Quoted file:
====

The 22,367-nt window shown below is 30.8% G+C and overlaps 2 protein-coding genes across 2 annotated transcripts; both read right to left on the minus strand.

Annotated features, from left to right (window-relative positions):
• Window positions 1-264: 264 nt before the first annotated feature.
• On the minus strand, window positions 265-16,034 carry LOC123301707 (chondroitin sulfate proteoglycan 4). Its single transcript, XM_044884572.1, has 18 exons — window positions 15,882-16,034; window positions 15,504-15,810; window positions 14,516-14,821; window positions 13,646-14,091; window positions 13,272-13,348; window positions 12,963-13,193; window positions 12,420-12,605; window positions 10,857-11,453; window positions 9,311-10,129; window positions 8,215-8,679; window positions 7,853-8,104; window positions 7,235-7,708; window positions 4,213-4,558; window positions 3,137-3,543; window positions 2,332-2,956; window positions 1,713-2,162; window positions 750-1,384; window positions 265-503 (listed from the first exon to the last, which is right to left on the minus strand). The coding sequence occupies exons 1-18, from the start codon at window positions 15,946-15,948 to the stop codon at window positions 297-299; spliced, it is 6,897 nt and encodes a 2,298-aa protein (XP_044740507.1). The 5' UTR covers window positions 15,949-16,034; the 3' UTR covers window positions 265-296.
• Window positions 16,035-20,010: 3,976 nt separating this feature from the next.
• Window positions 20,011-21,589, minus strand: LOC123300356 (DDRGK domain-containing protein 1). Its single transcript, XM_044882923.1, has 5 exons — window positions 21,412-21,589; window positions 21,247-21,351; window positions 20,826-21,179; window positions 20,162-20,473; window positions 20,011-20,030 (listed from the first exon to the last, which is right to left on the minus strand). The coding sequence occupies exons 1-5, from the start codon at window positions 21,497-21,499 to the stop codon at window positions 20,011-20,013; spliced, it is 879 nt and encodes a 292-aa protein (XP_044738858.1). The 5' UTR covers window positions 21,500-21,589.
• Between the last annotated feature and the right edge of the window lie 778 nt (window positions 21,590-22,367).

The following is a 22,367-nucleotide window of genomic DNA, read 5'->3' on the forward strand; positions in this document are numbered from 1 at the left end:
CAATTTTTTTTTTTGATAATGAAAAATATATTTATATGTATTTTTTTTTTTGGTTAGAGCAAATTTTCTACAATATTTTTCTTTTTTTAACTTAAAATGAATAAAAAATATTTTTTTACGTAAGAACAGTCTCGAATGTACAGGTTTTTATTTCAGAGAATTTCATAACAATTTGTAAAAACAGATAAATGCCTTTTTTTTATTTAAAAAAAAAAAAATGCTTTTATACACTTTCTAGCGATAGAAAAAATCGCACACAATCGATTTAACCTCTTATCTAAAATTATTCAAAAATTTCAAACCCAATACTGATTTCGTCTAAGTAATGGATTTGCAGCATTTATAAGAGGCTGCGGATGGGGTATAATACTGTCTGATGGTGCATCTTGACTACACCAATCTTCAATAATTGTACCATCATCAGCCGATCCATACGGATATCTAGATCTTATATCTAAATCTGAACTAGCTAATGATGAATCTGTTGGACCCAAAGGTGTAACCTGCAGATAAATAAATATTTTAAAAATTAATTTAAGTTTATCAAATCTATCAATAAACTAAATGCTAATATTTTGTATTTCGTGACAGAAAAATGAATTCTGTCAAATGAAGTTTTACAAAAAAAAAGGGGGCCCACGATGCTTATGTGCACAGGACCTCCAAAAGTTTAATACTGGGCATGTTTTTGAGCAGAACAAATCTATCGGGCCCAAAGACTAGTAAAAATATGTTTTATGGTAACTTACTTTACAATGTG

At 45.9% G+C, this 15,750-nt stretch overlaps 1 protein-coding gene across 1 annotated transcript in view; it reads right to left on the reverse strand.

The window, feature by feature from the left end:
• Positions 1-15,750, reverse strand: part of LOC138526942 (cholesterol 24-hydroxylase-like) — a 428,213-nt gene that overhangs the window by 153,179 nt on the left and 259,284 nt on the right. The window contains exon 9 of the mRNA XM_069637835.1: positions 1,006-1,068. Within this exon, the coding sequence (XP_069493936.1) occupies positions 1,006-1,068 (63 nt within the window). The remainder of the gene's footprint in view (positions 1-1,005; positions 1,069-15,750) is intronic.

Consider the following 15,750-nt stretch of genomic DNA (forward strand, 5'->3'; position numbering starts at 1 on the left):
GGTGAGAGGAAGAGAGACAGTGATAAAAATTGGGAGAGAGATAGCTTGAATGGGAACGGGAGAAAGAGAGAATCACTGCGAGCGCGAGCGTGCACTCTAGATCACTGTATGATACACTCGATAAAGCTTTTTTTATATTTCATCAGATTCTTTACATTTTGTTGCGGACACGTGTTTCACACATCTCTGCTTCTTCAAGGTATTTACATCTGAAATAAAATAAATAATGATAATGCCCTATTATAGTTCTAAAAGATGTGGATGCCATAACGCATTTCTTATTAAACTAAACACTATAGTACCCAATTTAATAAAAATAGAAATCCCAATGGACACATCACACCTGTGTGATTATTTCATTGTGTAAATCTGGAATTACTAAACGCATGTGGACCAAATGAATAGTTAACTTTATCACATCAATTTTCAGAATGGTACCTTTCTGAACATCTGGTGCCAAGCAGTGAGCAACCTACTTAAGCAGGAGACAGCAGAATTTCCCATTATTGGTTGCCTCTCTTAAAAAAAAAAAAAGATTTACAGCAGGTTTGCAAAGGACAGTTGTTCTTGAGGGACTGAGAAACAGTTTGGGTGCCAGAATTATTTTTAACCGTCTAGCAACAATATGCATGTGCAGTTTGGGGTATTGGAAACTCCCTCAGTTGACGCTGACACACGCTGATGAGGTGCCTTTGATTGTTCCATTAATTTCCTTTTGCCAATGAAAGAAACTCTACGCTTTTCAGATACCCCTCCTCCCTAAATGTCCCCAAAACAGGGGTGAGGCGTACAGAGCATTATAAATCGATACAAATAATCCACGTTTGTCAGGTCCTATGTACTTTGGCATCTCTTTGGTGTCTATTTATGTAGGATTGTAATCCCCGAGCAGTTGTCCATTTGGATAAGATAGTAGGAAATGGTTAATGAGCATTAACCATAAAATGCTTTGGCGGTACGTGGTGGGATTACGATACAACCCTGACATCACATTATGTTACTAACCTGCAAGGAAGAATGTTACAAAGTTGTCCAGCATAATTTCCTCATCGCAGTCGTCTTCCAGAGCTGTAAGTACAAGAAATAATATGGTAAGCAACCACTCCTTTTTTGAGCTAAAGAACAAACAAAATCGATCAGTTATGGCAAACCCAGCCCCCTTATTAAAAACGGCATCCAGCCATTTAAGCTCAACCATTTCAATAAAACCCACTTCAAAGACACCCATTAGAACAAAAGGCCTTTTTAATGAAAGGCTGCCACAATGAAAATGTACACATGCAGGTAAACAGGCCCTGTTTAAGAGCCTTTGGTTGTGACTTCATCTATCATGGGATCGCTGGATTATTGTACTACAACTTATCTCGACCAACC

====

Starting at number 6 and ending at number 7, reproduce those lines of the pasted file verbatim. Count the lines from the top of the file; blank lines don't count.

• Window positions 20,011-21,589, minus strand: LOC123300356 (DDRGK domain-containing protein 1). Its single transcript, XM_044882923.1, has 5 exons — window positions 21,412-21,589; window positions 21,247-21,351; window positions 20,826-21,179; window positions 20,162-20,473; window positions 20,011-20,030 (listed from the first exon to the last, which is right to left on the minus strand). The coding sequence occupies exons 1-5, from the start codon at window positions 21,497-21,499 to the stop codon at window positions 20,011-20,013; spliced, it is 879 nt and encodes a 292-aa protein (XP_044738858.1). The 5' UTR covers window positions 21,500-21,589.
• Between the last annotated feature and the right edge of the window lie 778 nt (window positions 21,590-22,367).